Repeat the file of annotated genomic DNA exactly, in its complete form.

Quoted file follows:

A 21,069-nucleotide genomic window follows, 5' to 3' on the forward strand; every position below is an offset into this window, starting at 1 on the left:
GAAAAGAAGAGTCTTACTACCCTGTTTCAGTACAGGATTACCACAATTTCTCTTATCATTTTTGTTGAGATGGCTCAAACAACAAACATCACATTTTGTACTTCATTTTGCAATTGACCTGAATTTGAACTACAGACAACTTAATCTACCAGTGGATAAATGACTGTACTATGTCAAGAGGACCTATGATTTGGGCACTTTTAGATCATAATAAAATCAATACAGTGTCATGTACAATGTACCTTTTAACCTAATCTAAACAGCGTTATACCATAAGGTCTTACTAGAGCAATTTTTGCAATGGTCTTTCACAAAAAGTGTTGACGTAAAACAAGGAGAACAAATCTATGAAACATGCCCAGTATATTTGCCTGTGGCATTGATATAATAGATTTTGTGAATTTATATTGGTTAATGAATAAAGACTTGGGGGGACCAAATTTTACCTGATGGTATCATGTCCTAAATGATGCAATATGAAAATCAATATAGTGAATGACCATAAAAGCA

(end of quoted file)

A 21,069-nucleotide genomic window follows, 5' to 3' on the forward strand; every position below is an offset into this window, starting at 1 on the left:
GAAAAGAAGAGTCTTACTACCCTGTTTCAGTACAGGATTACCACAATTTCTCTTATCATTTTTGTTGAGATGGCTCAAACAACAAACATCACATTTTGTACTTCATTTTGCAATTGACCTGAATTTGAACTACAGACAACTTAATCTACCAGTGGATAAATGACTGTACTATGTCAAGAGGACCTATGATTTGGGCACTTTTAGATCATAATAAAATCAATACAGTGTCATGTACAATGTACCTTTTAACCTAATCTAAACAGCGTTATACCATAAGGTCTTACTAGAGCAATTTTTGCAATGGTCTTTCACAAAAAGTGTTGACGTAAAACAAGGAGAACAAATCTATGAAACATGCCCAGTATATTTGCCTGTGGCATTGATATAATAGATTTTGTGAATTTATATTGGTTAATGAATAAAGACTTGGGGGGACCAAATTTTACCTGATGGTATCATGTCCTAAATGATGCAATATGAAAATCAATATAGTGAATGACCATAAAAGCA